Eating disorders usually have a psychological cause and are generally classed as a type of mental health problem.
They are linked to an unhealthy relationship with food (whether this is restricting food intake, overeating binges or a combination of the two) and are often an attempt to gain some control over your life - especially if you feel that other areas of your life are out of your control.
Some of the signs of an eating disorder are more obvious than others and even sufferers themselves may not realise that some of their behaviour and physical symptoms are actually due to the condition.
This is arguably the most well-known eating disorder and it’s also usually the one that is most obvious to other people.
If you have anorexia, it’s likely that you won’t recognise the problem due to the distorted view you have of your body.
Sufferers see themselves as fat and are often convinced that they are overweight when in reality you may actually be dangerously underweight.
Anorexia is linked to a fear of putting on weight, which leads to constant dieting and calorie restriction and is often accompanied by lots of exercise to burn more calories.
In the more extreme cases of anorexia, laxatives and diet pills are used to further avoid any weight gain.
When food is eaten, this often only involves very small bits of particular foods and may also form part of food rituals. For example, you may only allow yourself to eat a bite of food at certain times of the day or in specific situations.
With bulimia, there may not be as much weight loss as with anorexia and you may be a healthy weight compared to someone with anorexia.
However, it’s likely that your weight will shift up and down a lot in line with the cycle of overeating and then making yourself sick to get rid of the food and calories.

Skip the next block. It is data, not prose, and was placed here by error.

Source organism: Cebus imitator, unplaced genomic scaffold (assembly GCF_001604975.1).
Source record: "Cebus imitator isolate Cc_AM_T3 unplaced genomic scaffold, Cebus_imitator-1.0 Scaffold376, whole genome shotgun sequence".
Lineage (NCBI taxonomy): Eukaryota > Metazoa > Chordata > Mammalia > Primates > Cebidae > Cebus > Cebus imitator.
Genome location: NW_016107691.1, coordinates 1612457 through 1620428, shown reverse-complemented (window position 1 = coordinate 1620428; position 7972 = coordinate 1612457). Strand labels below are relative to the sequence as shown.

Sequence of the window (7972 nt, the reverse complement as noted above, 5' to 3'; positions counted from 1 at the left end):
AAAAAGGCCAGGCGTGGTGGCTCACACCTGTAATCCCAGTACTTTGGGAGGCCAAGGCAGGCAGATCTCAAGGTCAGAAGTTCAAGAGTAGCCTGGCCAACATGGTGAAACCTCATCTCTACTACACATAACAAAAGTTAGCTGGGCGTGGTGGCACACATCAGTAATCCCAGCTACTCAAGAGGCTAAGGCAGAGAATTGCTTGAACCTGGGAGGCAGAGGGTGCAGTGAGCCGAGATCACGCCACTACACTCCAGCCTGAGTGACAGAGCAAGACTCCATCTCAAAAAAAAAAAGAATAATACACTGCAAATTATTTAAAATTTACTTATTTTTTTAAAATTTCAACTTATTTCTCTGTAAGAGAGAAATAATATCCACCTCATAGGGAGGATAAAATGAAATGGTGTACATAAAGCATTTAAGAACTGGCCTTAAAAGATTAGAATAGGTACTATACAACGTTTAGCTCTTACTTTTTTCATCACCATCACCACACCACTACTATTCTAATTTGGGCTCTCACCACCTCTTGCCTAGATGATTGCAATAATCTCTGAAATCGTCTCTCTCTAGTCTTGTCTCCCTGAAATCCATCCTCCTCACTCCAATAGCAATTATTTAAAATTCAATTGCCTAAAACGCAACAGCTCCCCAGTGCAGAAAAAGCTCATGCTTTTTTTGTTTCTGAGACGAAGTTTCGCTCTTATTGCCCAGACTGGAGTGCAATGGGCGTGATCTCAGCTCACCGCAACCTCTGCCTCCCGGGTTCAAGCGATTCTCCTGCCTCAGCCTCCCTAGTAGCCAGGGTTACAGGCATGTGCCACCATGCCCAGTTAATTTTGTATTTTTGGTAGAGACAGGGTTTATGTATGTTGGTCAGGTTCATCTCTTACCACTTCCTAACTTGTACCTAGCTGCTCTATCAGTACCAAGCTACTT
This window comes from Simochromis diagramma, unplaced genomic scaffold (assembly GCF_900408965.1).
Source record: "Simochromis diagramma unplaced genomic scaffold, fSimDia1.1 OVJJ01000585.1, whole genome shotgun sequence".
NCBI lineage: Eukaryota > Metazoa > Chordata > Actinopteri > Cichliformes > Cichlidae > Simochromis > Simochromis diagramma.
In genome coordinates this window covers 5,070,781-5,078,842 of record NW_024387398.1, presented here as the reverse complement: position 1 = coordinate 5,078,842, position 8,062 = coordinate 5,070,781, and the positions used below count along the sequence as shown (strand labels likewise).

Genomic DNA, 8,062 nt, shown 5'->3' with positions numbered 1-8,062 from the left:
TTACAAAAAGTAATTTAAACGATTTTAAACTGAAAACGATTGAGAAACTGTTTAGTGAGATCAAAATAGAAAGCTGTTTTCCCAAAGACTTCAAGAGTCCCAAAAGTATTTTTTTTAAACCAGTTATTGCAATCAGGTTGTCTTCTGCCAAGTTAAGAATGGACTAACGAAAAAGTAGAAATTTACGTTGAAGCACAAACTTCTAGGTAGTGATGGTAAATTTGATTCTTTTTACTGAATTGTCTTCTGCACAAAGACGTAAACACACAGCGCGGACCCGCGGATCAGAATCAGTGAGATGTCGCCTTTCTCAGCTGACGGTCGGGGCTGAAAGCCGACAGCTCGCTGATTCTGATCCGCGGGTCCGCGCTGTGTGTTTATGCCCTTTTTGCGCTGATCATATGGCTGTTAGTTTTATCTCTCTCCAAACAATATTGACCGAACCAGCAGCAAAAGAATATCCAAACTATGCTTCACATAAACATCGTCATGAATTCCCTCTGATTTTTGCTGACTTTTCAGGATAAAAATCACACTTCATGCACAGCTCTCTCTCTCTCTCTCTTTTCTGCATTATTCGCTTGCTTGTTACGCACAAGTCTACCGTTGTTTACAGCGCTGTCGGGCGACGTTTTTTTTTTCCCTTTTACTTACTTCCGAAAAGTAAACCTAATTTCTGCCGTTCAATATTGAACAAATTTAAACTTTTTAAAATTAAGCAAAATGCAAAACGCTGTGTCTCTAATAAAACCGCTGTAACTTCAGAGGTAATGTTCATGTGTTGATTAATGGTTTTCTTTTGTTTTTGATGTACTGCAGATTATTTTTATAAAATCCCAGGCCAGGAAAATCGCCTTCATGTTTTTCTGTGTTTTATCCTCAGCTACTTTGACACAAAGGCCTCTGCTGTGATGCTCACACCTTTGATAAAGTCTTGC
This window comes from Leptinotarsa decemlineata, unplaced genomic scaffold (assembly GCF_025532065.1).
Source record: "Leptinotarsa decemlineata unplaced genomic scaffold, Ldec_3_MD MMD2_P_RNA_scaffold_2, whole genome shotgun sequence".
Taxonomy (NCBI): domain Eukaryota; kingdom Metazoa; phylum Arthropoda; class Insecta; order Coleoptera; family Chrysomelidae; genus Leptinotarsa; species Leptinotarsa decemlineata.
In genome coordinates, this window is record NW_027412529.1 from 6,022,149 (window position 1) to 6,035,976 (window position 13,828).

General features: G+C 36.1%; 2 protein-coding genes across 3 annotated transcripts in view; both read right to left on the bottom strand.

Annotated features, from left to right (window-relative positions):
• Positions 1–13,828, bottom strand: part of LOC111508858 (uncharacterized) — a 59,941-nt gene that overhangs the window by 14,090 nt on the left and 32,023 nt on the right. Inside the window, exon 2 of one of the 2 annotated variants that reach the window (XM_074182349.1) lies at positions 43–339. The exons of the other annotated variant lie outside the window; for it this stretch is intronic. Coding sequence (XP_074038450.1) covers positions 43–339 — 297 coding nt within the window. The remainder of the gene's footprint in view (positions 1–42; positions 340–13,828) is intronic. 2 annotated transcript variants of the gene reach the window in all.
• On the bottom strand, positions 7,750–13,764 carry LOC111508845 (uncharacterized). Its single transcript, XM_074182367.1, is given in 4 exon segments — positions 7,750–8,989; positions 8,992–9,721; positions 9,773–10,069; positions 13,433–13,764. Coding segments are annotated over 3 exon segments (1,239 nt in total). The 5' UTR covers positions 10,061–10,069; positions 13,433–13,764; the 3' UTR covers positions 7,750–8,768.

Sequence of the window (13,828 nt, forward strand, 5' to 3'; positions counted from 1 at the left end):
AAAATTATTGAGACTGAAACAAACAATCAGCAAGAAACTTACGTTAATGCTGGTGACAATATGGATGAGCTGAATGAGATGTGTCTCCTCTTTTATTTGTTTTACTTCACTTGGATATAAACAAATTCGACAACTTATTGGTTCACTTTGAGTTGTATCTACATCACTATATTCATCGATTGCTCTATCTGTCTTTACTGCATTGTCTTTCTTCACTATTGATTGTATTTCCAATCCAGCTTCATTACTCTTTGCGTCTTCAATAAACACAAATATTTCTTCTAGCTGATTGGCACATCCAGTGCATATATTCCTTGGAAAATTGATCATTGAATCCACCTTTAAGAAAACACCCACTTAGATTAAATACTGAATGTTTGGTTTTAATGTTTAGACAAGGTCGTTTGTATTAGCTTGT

The vomiting part can lead to physical symptoms such as stomach aches, sore throats, headaches, heartburn (particularly straight away afterwards), swollen glands, water retention, sore knuckles and a smell of vomit on your hands and breath.
This is largely due to a combination of inducing vomiting and the after effects of doing so frequently.
Bulimia has a similar root cause to anorexia in that you worry about putting weight on but there is also a feeling of guilt associated with the overeating part of the cycle, which leads to the vomiting part.
Binge eating involves regularly overeating in an extreme way in short periods of time. For example, you may find yourself eating several bags of crisps or a whole packet of biscuits in one sitting.
Binge eating is similar to the overeating part of the bulimia cycle but with this eating disorder, the guilt and shame of having binged can encourage even more compulsive eating in a bid to deal with these feelings, rather than trying to bring the food back up again.
This is why you’re more likely to be overweight compared to people with different eating disorders.
General Signs of an Eating Disorder
Alongside the warning signs that characterise the main types of eating disorders, there are also some other physical and psychological red flags that you may notice about yourself.
- Isolating yourself (often to engage in the activities that characterise your eating disorder such as starving yourself, binge eating or vomiting after eating)
- Having an unnatural and obsessive interest in recipes and cooking, especially for other people
- Interacting with food but not having any interest in eating it
- Food rituals such as only eating at particular times or from certain plates
- Avoiding situations where food will be present
- Compulsive exercising
- Taking diet pills or laxatives
- Being preoccupied with your weight and checking it very frequently
- Wearing baggy clothes to hide your body
Some of the physical symptoms of eating disorders can include:
- Irregular periods or not having periods at all
- A pale complexion
- A dull look to your eyes
- Brittle hair that is prone to falling out
- Bruising easily and taking longer for bruises to heal
- Sleep problems - either sleeping too much or insomnia
- Feeling very tired
Treating Eating Disorders
You may feel as though your eating disorder is out of control but with the right help and support, they are very treatable.
Psychological therapies such as CBT can help you to change your previous eating patterns and adopt healthier ones, while hypnotherapy can be used alongside this to alter your beliefs about yourself and your eating habits to address the underlying causes of your eating disorder.